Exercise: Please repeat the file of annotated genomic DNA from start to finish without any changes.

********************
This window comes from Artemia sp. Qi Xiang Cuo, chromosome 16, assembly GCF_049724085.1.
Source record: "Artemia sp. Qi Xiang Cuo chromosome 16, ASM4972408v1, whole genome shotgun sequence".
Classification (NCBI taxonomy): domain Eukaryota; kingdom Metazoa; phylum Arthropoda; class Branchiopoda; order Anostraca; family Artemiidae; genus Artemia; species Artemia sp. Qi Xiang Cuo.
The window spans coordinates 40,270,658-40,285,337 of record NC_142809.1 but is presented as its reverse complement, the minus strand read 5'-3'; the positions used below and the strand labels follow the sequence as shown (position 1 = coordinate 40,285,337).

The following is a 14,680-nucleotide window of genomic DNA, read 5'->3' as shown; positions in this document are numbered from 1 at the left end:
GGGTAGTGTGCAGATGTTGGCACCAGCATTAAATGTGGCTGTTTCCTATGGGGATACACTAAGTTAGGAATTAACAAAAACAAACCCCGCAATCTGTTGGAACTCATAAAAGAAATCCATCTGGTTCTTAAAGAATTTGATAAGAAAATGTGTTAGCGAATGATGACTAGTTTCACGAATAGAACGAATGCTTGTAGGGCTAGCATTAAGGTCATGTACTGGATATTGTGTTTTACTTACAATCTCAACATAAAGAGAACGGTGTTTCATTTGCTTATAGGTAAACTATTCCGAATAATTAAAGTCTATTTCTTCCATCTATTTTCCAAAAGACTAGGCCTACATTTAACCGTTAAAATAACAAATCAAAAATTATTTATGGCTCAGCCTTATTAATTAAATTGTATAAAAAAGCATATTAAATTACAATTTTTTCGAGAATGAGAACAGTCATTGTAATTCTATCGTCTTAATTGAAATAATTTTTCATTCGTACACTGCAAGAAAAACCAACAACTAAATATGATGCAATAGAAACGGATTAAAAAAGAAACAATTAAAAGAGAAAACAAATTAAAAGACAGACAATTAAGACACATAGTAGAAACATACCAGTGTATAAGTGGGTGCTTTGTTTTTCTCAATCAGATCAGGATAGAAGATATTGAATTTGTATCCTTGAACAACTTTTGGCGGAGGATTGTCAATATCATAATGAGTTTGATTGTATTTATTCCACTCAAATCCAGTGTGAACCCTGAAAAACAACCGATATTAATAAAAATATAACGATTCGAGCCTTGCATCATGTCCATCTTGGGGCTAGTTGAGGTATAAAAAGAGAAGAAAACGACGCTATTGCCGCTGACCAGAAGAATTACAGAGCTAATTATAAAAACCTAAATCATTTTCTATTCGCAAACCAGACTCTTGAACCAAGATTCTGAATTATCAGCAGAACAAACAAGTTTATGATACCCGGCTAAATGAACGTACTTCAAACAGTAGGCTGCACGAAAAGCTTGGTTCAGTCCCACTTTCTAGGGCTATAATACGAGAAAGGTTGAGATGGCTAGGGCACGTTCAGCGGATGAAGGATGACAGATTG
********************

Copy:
This window comes from Artemia sp. Qi Xiang Cuo, chromosome 16, assembly GCF_049724085.1.
Source record: "Artemia sp. Qi Xiang Cuo chromosome 16, ASM4972408v1, whole genome shotgun sequence".
Classification (NCBI taxonomy): domain Eukaryota; kingdom Metazoa; phylum Arthropoda; class Branchiopoda; order Anostraca; family Artemiidae; genus Artemia; species Artemia sp. Qi Xiang Cuo.
The window spans coordinates 40,270,658-40,285,337 of record NC_142809.1 but is presented as its reverse complement, the minus strand read 5'-3'; the positions used below and the strand labels follow the sequence as shown (position 1 = coordinate 40,285,337).

The following is a 14,680-nucleotide window of genomic DNA, read 5'->3' as shown; positions in this document are numbered from 1 at the left end:
GGGTAGTGTGCAGATGTTGGCACCAGCATTAAATGTGGCTGTTTCCTATGGGGATACACTAAGTTAGGAATTAACAAAAACAAACCCCGCAATCTGTTGGAACTCATAAAAGAAATCCATCTGGTTCTTAAAGAATTTGATAAGAAAATGTGTTAGCGAATGATGACTAGTTTCACGAATAGAACGAATGCTTGTAGGGCTAGCATTAAGGTCATGTACTGGATATTGTGTTTTACTTACAATCTCAACATAAAGAGAACGGTGTTTCATTTGCTTATAGGTAAACTATTCCGAATAATTAAAGTCTATTTCTTCCATCTATTTTCCAAAAGACTAGGCCTACATTTAACCGTTAAAATAACAAATCAAAAATTATTTATGGCTCAGCCTTATTAATTAAATTGTATAAAAAAGCATATTAAATTACAATTTTTTCGAGAATGAGAACAGTCATTGTAATTCTATCGTCTTAATTGAAATAATTTTTCATTCGTACACTGCAAGAAAAACCAACAACTAAATATGATGCAATAGAAACGGATTAAAAAAGAAACAATTAAAAGAGAAAACAAATTAAAAGACAGACAATTAAGACACATAGTAGAAACATACCAGTGTATAAGTGGGTGCTTTGTTTTTCTCAATCAGATCAGGATAGAAGATATTGAATTTGTATCCTTGAACAACTTTTGGCGGAGGATTGTCAATATCATAATGAGTTTGATTGTATTTATTCCACTCAAATCCAGTGTGAACCCTGAAAAACAACCGATATTAATAAAAATATAACGATTCGAGCCTTGCATCATGTCCATCTTGGGGCTAGTTGAGGTATAAAAAGAGAAGAAAACGACGCTATTGCCGCTGACCAGAAGAATTACAGAGCTAATTATAAAAACCTAAATCATTTTCTATTCGCAAACCAGACTCTTGAACCAAGATTCTGAATTATCAGCAGAACAAACAAGTTTATGATACCCGGCTAAATGAACGTACTTCAAACAGTAGGCTGCACGAAAAGCTTGGTTCAGTCCCACTTTCTAGGGCTATAATACGAGAAAGGTTGAGATGGCTAGGGCACGTTCAGCGGATGAAGGATGACAGATTG